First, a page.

What's in my Pantry?

Being a student and a full-time foodie, I have two pantries - one in my flat in the city, and one back at home. I feel like a crazy nomad, often carting my powders and potions to-and-fro every few weeks in crinkled paper bags and big cardboard boxes. Living on a student budget can mean that fancy ingredients  and imported produce is simply not an option, but that's no problem! You don't need to consume maca and marshmallow root at every meal to live a healthy, plant-based lifestyle. 

Here I've complied an extensive list of what I like to keep handy in my pantry. This is not an exclusive summary, nor is it descriptive of my daily diet, but it's simply an example of foods you may like to try or keep handy if you're thinking of embarking on a wholefoods-laden diet. You may not be familiar with some of these, or perhaps you cannot access them where you live. This is purely to give a rough idea of how I've managed to survive (and thrive) as a vegan for the past 2+ years.

MY TOP TIPS FOR PURCHASING EDIBLE GOODS

1) BUY IN BULK

To me, it's important to purchase in bulk where possible - not only do you get better value for money in comparison with branded, pre-packaged goods, but it's a super easy way to avoid plastic packaging and ease your environmental impact. The organic shop that I frequent has paper bags instead of plastic, which is a fantastic alternative and helps to minimise waste that food packaging generates. 

2) Go organic where possible

I could ramble on forever about the harms of consuming heavily-sprayed foods grown in chemical-dense soil, but I believe that you should do your own personal research and come to your own conclusion. I will simply tell you that organic food is important, not only for us but our ecosystem. The loss of bee populations is just one side effect that will have enormous impacts on the way we live in the future, unless we take personal responsibility and vote for the food we'd like to eat by spending our money in a way that reflects this. Organic foods may be more expensive, but they're almost always more nutritionally dense and of higher quality!

3) Support local brands and businesses

I love it when people who live in my city or country start small businesses selling products that they're proud of and love, so it only makes sense to support them! Not only is it a fantastic way to rejuvenate the local economy, but it also reduces the environmental impact of long-distance transportation that consuming foods from other countries entails (although realistically, many ingredients for local products are sourced from overseas). Some of my personal favourites from New Zealand include Pure Jungle acai powder, Vigour and Vitality stoneground nut and seed butters, Raglan Coconut Yoghurt, and Good Buzz kombucha.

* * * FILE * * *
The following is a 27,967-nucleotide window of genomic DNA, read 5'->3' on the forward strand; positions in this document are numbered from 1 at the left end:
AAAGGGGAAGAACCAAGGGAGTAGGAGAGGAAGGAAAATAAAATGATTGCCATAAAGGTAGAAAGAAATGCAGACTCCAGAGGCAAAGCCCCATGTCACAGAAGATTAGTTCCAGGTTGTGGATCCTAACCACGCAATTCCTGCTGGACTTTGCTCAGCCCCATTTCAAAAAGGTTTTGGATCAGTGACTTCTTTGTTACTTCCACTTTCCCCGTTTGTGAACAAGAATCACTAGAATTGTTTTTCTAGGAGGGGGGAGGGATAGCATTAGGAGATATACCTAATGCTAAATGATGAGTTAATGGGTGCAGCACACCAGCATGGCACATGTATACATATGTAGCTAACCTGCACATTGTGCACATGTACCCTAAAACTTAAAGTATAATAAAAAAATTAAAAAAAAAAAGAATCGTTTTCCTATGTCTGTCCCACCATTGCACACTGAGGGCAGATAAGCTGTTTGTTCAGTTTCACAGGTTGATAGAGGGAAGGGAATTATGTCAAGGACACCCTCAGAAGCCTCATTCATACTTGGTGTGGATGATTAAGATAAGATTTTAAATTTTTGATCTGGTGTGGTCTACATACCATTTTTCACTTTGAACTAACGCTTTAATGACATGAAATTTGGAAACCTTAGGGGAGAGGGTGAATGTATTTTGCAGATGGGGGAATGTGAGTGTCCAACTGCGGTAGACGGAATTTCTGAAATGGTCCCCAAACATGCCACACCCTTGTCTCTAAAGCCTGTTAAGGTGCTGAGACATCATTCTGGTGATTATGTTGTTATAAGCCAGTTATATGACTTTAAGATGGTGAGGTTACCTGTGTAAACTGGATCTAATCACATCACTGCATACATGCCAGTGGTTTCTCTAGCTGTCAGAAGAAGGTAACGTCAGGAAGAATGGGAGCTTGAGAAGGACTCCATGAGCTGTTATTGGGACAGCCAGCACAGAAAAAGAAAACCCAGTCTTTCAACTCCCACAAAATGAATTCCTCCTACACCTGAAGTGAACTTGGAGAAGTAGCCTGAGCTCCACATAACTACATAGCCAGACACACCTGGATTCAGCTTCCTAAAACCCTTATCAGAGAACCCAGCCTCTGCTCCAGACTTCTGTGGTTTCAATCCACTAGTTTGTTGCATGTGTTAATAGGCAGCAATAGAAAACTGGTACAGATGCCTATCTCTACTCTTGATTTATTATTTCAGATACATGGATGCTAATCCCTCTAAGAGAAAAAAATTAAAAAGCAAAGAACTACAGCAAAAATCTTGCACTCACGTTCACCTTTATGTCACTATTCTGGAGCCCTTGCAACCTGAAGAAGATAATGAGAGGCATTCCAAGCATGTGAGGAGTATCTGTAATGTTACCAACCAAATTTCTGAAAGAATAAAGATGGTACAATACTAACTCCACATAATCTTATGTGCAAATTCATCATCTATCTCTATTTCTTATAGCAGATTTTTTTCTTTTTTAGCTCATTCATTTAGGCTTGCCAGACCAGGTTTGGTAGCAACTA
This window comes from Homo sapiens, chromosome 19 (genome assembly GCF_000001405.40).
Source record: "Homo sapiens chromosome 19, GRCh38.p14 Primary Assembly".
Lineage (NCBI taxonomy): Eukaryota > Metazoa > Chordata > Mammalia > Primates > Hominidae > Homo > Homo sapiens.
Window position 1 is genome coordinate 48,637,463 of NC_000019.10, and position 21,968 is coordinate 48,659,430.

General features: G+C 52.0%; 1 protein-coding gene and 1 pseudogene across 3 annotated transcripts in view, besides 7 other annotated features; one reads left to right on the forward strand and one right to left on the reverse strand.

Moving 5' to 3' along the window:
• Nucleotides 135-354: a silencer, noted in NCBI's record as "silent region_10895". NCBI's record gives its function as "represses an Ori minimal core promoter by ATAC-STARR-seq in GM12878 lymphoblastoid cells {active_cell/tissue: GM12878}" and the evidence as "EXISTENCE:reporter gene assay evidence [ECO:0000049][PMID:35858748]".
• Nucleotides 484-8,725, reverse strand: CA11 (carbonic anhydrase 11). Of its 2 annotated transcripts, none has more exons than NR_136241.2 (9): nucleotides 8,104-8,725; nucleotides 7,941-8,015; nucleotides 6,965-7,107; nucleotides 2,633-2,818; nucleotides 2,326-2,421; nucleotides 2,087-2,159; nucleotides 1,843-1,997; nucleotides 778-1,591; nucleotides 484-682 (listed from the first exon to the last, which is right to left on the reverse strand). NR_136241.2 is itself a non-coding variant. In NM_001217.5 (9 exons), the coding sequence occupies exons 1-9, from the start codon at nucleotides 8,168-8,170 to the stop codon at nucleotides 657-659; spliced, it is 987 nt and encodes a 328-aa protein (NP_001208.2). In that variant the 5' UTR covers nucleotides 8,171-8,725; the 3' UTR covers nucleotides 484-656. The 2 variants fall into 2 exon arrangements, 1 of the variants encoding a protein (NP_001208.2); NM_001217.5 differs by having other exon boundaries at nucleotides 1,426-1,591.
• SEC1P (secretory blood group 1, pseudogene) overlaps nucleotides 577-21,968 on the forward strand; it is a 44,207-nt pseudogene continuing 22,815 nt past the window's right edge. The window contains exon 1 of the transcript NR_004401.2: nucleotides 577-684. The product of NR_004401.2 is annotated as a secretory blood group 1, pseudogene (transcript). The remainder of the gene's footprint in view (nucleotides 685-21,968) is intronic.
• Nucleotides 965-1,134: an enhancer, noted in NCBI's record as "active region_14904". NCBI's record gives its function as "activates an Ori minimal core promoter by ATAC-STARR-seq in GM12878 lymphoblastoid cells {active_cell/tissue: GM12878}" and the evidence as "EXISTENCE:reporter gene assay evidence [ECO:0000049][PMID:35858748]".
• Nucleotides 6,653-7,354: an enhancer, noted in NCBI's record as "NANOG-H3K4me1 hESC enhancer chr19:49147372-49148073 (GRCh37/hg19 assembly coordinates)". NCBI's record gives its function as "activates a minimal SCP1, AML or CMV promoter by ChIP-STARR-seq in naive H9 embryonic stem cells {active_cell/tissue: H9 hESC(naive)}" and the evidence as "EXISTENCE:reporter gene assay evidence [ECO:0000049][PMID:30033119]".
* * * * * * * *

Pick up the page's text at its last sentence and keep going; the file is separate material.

4) Try to eat in season

These days, with the wide availability of foods from each and every corner of the globe, it's easy to be tempted by wedges of watermelon and bags of California oranges. It's important to pay attention to the origin of your food, and if possible, opt for locally grown produce. There are always going to be exceptions, such as quinoa and cacao, but if you have the choice between Fijian and Indian cinnamon, choose the one grown closest to where you are!

5) Make your own alternatives

I'm an enormous advocate for making everything from scratch, and milks and butters are absolutely no exception. I love making my own hazelnut and almond milk, as well as almond butters, and gluten-free flour blends. I have yet to try brewing my own kombucha, but it is certainly on the cards. As time passes, I will be posting more simple recipes, so check back frequently for updates on how to make your own alternatives in your very own kitchen! In addition, I strongly recommend planting simply fruits and vegetables such as strawberries and kale if you have the space and time, but that's another story for another day.

WHAT'S IN MY PANTRY?

RAW NUTS AND SEEDS

Hazelnuts
Almonds
Cashews

Sunflower seeds
Pumpkin seeds
Chia seeds
Ground linseeds

GRAINS

Whole oats
Toasted buckwheat groats
Quinoa

Long grain brown rice

FLOURS

Buckwheat flour
Spelt flour
Wholemeal flour
Brown rice flour

FRESH PRODUCE

Carrots
Broccoli
Cauliflower
Courgettes
Tomatoes
Peaches
Nectarines
Avocados
Bananas

Oranges
Kiwifruit
Lemons
Limes
Strawberries
Kale
Baby spinach

Cos lettuce
Sweet potato
Potatoes

FROZEN GOODS

Blueberries
Raspberries
Sliced banana

LIQUIDS

Homemade hazelnut and almond milk
Apple cider vinegar
Tamari soy sauce

Spreads

Almond butter
Peanut butter

Sugars

Pure maple syrup
Coconut sugar

OILS AND BUTTERS

Cacao butter
Coconut oil

Herbs, spices, and salts

Rosemary
Thyme
Chilli flakes
Cumin
Cinnamon
Ground ginger
Vanilla bean powder
Black peppercorns
Sea salt

Tea bags and leaves

Dandelion chai
Peppermint
Chamomile

Chicory and carob coffee substitute

Of course, I don't have each and every one of these items in my pantry, refrigerator, and freezer at all times, but they're always something I'll pick up if readily available and not too expensive. The items that are in italics are the ones I use most frequently.
ETC.Ashlee Adams